Ibrahim Alaguri, Associated Press
On Sept. 12, 2012, glass, debris and overturned furniture are strewn inside a room in the gutted U.S. Consulate in Benghazi, Libya, the day after an attack that killed four Americans, including Ambassador Chris Stevens.

Sept. 11 is a somber day in American history. It is most remembered for the 9/11 attacks, but it also serves as the anniversary of a 2012 attack on a U.S. Consulate in Benghazi, Libya, that left four Americans dead.

Although a year has passed since the Benghazi attacks, families of the victims are still left with many unanswered questions and have yet to see action taken against those involved.

The New York Times reported this week that the U.S. government has identified and filed charges against many individuals believed to be involved in the attacks. But due to the instability of the Libyan government, the Obama administration’s efforts to arrest the suspects have been put on hold.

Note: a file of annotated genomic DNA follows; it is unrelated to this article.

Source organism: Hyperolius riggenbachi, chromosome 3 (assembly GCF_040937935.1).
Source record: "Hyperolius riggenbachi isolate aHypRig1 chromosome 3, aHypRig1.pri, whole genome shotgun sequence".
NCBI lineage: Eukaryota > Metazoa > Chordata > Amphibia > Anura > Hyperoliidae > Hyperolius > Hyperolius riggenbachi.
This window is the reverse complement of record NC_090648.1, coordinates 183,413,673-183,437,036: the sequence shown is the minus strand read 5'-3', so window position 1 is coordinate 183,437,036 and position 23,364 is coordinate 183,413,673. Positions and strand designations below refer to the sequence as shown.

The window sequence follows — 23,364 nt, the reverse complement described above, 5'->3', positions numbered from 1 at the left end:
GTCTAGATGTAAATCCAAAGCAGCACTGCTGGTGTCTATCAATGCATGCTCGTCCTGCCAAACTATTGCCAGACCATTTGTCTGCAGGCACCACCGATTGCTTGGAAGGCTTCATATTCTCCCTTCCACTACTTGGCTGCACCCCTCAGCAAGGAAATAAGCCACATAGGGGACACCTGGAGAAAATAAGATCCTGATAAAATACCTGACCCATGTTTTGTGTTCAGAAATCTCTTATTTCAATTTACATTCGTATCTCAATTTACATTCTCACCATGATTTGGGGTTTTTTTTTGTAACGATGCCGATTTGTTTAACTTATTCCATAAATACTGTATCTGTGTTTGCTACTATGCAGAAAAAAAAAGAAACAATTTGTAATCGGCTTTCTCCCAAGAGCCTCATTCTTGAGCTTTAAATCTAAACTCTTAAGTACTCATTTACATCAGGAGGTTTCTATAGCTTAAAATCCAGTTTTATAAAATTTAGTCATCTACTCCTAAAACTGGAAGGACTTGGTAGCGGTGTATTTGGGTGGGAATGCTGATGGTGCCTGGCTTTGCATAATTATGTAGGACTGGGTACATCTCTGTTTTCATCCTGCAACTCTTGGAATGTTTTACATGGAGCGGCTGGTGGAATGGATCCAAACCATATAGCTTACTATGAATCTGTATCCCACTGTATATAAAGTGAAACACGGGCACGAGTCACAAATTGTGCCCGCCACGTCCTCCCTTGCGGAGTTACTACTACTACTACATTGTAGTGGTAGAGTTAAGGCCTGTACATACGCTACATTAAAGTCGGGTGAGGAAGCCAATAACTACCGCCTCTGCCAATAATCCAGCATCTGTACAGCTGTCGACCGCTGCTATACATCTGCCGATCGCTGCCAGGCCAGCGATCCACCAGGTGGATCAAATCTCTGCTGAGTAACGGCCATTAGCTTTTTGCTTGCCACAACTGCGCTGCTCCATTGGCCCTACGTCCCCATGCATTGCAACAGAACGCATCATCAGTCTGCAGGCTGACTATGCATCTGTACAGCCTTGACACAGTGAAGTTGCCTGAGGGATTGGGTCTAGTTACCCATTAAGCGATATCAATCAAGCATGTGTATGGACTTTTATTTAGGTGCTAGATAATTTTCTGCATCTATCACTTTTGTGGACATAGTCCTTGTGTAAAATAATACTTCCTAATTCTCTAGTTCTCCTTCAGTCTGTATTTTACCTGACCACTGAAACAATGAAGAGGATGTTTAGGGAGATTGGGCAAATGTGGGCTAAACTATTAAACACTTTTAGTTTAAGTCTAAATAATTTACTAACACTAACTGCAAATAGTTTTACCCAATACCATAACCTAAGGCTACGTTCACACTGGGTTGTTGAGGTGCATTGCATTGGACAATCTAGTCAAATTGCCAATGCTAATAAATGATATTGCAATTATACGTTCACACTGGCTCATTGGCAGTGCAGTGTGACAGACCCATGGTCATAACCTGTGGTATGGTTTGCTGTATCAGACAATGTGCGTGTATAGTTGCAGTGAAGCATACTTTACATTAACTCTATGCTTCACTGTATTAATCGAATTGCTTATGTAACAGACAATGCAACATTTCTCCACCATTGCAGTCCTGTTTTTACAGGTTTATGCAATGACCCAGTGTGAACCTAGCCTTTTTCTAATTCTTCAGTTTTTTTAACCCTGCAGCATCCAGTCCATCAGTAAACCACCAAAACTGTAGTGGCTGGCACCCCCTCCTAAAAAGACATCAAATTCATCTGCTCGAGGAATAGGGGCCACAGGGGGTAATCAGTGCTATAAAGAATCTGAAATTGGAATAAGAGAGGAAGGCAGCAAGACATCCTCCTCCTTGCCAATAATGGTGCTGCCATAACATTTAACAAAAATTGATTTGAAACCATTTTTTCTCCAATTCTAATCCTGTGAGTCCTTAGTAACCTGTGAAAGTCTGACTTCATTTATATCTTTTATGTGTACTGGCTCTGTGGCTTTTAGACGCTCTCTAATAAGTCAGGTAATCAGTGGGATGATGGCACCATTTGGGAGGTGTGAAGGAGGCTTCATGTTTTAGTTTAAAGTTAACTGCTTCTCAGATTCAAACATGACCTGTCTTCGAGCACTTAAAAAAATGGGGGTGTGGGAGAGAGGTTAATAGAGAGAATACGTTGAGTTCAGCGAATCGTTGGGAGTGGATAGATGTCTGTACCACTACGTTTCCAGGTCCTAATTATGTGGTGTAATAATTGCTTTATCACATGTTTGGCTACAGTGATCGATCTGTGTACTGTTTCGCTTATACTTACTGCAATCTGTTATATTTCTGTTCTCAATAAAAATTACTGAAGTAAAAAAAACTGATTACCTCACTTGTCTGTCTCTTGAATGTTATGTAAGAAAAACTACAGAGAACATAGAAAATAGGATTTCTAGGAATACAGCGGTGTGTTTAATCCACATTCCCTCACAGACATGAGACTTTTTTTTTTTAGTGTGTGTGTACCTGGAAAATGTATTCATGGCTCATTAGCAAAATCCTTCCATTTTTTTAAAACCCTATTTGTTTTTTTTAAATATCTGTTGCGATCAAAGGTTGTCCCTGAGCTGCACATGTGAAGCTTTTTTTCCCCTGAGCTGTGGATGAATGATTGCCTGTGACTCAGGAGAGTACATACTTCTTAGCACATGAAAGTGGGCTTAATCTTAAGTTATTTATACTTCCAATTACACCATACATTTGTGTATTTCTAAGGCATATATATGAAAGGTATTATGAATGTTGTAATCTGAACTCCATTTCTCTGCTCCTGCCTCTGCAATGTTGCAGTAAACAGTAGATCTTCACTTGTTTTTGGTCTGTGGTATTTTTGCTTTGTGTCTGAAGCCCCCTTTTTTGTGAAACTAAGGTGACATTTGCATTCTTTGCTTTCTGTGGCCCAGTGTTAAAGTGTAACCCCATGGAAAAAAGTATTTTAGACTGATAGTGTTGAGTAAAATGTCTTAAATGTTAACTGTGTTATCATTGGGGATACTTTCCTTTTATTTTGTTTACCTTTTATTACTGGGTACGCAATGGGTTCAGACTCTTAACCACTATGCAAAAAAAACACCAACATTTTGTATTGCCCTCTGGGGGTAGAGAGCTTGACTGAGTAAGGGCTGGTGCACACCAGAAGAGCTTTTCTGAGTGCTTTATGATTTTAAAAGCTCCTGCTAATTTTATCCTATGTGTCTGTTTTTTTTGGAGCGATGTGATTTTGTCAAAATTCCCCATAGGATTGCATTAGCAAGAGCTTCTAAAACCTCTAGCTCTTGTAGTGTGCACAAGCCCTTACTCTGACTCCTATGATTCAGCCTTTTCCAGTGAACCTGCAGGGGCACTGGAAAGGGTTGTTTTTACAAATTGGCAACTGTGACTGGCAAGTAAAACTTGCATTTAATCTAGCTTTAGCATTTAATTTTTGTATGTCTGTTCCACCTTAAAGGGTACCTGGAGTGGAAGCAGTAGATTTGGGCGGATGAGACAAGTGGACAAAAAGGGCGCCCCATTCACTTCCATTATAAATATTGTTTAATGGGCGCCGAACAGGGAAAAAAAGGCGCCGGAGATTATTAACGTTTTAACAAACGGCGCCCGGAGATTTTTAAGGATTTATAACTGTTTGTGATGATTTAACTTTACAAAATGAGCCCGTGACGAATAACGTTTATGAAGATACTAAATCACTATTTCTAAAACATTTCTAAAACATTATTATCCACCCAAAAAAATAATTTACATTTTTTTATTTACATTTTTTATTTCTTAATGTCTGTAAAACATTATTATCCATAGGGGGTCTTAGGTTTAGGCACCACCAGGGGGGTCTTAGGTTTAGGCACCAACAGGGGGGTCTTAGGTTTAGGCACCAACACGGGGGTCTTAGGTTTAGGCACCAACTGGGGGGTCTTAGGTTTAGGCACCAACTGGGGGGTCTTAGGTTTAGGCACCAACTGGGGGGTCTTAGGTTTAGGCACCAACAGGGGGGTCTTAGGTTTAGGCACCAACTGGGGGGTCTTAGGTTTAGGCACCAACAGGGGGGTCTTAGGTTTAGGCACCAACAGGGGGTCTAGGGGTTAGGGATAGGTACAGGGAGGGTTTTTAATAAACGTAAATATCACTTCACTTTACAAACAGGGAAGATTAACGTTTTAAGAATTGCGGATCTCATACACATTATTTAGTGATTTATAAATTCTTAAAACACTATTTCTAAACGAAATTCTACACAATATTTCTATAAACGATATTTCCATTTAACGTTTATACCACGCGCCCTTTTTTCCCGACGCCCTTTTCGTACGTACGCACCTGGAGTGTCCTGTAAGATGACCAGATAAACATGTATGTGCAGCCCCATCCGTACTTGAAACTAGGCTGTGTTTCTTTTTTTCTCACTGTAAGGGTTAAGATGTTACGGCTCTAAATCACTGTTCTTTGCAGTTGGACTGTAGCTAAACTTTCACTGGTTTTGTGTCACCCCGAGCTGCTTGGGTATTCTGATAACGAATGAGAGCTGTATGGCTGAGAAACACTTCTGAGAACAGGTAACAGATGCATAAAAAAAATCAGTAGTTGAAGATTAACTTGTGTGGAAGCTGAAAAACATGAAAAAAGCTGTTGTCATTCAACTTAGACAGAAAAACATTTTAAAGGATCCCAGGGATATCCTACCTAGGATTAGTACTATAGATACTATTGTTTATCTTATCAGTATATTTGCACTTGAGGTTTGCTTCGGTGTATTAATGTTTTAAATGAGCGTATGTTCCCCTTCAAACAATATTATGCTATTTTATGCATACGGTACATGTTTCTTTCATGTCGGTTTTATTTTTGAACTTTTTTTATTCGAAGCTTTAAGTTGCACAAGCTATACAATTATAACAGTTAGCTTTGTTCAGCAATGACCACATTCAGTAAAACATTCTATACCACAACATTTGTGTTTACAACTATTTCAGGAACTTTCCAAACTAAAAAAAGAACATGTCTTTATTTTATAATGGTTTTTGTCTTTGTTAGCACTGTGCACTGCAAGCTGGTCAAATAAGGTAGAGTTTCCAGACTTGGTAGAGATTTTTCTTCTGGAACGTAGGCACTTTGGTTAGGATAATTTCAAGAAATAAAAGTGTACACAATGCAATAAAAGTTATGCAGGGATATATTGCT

Last month at a White House press conference, President Barack Obama was asked about the progress being made in the investigation of the Benghazi attacks. Obama revealed the existence of a sealed indictment in the attack.

Denis McDonough, the White House chief of staff, appeared on “Fox News Sunday” this week and addressed questions about the president's promise to bring the killers to justice, saying, “The United States government does what it says, and we will do what we say in this instance, as we do in every other instance. I have no doubt about that.”

On Wednesday, the anniversary of the attack, Esam Mohamed of the Associated Press reported a car bomb was set off in Benghazi, targeting a building that once housed the U.S. Consulate during the rule of King Idris.

With the deteriorating situation in Libya, it is unclear when or what action will be taken.